Anyway, if your $10 can opener last 4 or 6 or 8 months and broke, you probably wouldn’t think anything of chucking it and getting a new one, because by that time, you’d probably have forgotten how much you paid for your can opener, and you’d probably never really given any thought to how long you expected a can opener to last.
But say your can opener – a hand crank dealie – cost $30. What would you do then if it broke on the first can? Or what would you do if it broke 6 months down the road? Because I imagine that if you spend $30 on a hand crank can opener, every time you have some tuna, you think to yourself, “I’m opening my tuna with my $30 can opener.” Because how could you NOT?
BUT. What if you bought a car that cost $30? And it broke on the first time out? You’d be like, “Ah, well. Who expects much from a $30 car? I mean, Laura Ingalls Wilder would probably expect a lot from a $30 car but she could buy plow parts for a nickle, so. You know. It’s all relative.”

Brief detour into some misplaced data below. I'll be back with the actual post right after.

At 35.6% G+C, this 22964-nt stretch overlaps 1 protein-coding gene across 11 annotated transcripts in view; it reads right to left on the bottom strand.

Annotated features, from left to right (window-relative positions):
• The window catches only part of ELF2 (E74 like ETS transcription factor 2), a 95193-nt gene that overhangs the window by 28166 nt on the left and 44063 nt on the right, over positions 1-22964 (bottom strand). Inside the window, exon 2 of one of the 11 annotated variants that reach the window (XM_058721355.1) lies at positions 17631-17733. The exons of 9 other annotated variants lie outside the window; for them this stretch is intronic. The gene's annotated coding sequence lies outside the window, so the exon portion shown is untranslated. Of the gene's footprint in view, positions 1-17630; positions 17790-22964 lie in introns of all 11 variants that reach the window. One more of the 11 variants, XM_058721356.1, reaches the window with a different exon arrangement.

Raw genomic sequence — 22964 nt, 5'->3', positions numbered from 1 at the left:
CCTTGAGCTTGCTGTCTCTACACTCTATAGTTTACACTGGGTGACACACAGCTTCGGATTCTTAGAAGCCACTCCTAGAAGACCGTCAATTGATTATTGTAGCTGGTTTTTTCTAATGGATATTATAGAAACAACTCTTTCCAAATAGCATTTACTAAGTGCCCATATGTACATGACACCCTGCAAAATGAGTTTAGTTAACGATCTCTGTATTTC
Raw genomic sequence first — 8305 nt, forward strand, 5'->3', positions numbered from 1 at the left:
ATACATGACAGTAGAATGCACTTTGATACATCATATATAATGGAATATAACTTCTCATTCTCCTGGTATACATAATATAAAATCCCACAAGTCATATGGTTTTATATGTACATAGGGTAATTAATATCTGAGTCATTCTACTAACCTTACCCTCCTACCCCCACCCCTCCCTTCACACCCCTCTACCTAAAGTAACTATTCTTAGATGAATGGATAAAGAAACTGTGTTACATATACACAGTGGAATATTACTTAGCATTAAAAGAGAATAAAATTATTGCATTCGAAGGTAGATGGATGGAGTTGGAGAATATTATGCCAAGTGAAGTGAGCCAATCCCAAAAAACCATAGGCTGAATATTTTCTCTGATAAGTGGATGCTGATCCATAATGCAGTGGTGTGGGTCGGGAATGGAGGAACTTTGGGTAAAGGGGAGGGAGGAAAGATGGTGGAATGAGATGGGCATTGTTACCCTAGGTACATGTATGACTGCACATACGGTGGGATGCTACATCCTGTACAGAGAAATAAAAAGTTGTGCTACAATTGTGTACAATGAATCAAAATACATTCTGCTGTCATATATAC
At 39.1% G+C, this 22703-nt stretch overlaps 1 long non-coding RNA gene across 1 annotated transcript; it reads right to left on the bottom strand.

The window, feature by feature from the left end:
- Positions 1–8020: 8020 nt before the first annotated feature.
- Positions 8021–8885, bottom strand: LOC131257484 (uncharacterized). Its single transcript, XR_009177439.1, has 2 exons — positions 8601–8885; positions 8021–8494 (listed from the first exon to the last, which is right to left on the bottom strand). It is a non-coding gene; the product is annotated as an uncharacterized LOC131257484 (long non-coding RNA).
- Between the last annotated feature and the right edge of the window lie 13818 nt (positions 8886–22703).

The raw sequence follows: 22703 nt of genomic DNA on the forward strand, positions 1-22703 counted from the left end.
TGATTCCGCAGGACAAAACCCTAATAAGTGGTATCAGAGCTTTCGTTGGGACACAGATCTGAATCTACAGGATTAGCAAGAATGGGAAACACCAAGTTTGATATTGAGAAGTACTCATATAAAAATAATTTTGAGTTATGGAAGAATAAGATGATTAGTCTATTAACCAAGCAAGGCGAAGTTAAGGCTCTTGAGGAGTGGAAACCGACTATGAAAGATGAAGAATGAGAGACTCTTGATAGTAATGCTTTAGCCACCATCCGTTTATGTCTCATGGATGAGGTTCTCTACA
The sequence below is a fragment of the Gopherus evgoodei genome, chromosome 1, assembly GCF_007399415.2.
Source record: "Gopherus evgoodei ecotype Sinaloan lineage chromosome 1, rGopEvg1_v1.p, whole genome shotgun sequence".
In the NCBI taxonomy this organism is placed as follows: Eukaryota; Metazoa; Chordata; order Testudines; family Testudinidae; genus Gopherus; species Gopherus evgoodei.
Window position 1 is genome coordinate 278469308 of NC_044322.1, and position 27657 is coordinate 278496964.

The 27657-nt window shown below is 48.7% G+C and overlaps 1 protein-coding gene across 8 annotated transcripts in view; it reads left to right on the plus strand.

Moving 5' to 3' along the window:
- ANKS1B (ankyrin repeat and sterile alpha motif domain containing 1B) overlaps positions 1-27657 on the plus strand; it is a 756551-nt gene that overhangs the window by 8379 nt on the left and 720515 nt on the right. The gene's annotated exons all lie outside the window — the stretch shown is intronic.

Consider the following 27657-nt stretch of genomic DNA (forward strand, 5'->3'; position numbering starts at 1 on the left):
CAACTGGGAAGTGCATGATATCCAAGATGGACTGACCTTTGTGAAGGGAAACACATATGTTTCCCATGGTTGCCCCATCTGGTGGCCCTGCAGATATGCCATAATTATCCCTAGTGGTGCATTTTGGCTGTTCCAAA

And if your $30 car last SIX MONTHS? You’d probably high five yourself all the way home, even if it was kind of raining and you had to wait a while for a ride. It would be hard to be too mad about that.
So, I figure it’s obviously not just a matter of what an item cost and how long it lasts, but obviously also of what the item is.
So, say the item is… a something you use regularly. Let’s say a fancy TV clicker. Something you’re using multiple times a day, and you didn’t really need the fancy one, but you figured, “Hey, I use this a lot, I’m going to spring for the nice one,” even though it was kind of slightly out of your comfortable price range. You’ve treated yourself to a small bit of luxury, is what I’m saying. It doesn’t have to be a clicker. Maybe it’s… one of those beady seat covers, like in taxis. Whatever. Just go with me.
So, think of your item and assign it a price that is slightly more than you’d normally consider paying for such a thing, and remind yourself that you’ve decided that something you use so constantly is worth a little extra cash sometimes. And you know what? You’re worth it, too. Anyway, you need to think up your own item for this scenario. Think it up now. This is an exercise. I’m not going to tell you an item, you need to THINK OF ONE.
So you’ve paid for your item, whatever it is, and it falls just over the line into “luxury” due to its price, and that line is different for everyone and every item, which is why you needed to come up with your own.